This ekklesian government has to be one of kenotic authority in the spiritual realm. In this time, its purpose is to minimise any falling into a spiritual abyss (or vacuum) as big as that which occurred under the fascism of Hitler or Stalin; as big as that which occurred in 1914 or in 1929. It may be we cannot wholly stay this fall but God’s promise is that if we humble ourselves and pray…he will hear us. In one sense, it doesn’t matter too much whether the fall occurs or not – it’s how we, the ekklesia, respond that counts. We are the gap-standers but this is more than a call to supplicate, it’s a call to govern where we’ve never governed before…
Walter Brueggemann records in his new book, Truth Speaks To Power, the miracle of Josiah’s response to the revelation of the rediscovered Deuteronomic scrolls (2 Kgs 22.8). As the King, Josiah gave an amazing heart response to the words he read there. As Brueggemann puts it, Truth transformed Power! Brueggemann says “Josiah responded with visible, public repentance. Josiah clearly was deeply upset and frightened by the words of the scroll. Out of a vigorous response to the scroll and to the words of the prophetess Hulda, Josiah instituted a great public reform that sought to bring his regime into sync with the scroll (Ch 23). The king attended to the long-standing tension between the radicality of the covenant and its Torah and constituted a radical departure from the compromised religious practices by that time conventional in the Jerusalem temple.” Josiah governed according to the Deuteronomic scroll. It was said of him by the scribes “Neither before nor after Josiah was there a king like him who turned to the Lord as he did – with all his heart and with all his soul and with all his strength, in accordance with all the Law of Moses.” (2 Kings 23.25) Wow.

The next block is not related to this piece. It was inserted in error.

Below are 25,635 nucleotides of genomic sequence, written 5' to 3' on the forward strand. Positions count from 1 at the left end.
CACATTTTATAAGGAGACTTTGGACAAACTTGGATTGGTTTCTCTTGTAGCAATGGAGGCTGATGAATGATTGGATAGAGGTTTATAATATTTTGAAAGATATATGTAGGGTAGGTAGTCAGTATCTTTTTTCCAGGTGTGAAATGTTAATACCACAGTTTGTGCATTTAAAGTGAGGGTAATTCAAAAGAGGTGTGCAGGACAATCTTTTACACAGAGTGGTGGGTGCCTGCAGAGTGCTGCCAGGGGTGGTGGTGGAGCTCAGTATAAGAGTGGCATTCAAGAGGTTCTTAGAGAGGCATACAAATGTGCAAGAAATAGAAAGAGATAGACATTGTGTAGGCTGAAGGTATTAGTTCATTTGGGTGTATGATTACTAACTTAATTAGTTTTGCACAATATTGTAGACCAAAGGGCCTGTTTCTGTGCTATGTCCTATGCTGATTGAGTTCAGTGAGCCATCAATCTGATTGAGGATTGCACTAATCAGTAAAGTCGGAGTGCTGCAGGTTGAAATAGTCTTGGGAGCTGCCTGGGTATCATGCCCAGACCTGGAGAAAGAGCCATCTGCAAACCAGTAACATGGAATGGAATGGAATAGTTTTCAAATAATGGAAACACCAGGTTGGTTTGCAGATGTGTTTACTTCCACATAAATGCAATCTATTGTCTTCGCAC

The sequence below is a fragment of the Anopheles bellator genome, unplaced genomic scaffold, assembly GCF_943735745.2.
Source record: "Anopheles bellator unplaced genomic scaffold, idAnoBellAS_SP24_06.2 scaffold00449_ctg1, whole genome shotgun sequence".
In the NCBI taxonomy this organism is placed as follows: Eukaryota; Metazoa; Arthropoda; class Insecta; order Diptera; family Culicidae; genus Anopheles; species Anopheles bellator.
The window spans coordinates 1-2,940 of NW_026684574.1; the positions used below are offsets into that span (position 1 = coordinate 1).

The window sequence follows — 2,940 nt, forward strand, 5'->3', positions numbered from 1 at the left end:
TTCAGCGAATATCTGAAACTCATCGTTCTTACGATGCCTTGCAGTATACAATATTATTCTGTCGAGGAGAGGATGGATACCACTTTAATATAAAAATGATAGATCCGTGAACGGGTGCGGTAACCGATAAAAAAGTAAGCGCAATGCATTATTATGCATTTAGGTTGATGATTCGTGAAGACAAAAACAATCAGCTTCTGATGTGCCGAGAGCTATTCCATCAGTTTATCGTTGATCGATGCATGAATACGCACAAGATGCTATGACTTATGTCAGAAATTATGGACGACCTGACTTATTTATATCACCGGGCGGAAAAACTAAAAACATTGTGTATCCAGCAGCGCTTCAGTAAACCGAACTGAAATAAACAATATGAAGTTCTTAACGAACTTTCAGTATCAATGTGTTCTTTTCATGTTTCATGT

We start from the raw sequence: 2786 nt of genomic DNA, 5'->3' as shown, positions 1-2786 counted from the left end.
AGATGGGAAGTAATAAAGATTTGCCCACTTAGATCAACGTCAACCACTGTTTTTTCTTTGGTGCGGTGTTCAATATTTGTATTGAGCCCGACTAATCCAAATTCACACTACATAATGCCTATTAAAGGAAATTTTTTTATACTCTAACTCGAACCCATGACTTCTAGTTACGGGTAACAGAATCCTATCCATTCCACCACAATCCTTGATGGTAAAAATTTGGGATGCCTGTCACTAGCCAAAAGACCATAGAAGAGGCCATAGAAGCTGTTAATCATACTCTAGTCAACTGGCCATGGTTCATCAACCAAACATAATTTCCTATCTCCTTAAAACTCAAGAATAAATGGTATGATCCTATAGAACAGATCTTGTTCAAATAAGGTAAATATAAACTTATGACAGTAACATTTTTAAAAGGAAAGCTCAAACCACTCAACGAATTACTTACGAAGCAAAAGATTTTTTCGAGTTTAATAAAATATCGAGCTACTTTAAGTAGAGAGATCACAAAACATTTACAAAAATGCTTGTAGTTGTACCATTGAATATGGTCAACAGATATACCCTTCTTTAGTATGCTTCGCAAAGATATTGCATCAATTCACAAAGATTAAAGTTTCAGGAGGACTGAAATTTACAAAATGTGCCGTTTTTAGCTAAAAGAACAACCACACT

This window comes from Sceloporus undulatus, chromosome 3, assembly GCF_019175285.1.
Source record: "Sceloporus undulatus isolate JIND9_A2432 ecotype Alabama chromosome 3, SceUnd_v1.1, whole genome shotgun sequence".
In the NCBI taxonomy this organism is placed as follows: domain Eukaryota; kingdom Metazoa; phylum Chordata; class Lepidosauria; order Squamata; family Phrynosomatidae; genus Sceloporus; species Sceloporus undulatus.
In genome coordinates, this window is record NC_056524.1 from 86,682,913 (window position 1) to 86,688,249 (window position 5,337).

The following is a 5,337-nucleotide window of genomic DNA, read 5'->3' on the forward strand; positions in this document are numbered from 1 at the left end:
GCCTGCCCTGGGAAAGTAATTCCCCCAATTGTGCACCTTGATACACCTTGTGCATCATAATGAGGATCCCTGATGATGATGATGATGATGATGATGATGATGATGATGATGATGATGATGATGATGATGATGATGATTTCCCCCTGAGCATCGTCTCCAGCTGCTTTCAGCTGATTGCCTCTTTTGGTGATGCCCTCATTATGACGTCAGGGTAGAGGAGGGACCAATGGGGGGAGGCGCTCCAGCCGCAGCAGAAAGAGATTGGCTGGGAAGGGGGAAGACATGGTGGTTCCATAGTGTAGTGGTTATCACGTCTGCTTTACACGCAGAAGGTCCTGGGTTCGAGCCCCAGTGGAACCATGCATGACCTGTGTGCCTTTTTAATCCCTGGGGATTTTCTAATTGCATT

We need nothing less today. We sit in the place of government. Trouble may be written on the scroll of this generation but we are the ones who are overcomers. If we learn to honour one another (as well as those who may not deserve it), we go lower, to where we should always have been. If we engage with heaven, we can walk like Jesus did on the earth. If we know our identity in the Father, nothing can shake us, even death. If we can walk in our true identity as the Sons and Daughters of God, creation will cease its groaning as we are revealed. Many will recall Rees Howell’s responses to the extremes of the Second World War – he knew he was born for those heavenly moments. Is there a like response rising in us today? Is this what we were born for?
The Great Scroll we carry with us is the message of Jesus – nothing less than the full gospel. That of who God is, what he has done and what that means for the whole planet.
If we can, for a moment, see the planet as Ransom did in Out of the Silent Planet, as ‘without the heavenly spheres‘, dropped down through the heavens into darkness and silence, we see the need for all to be restored – which, of course, is what the Father was about all those years ago.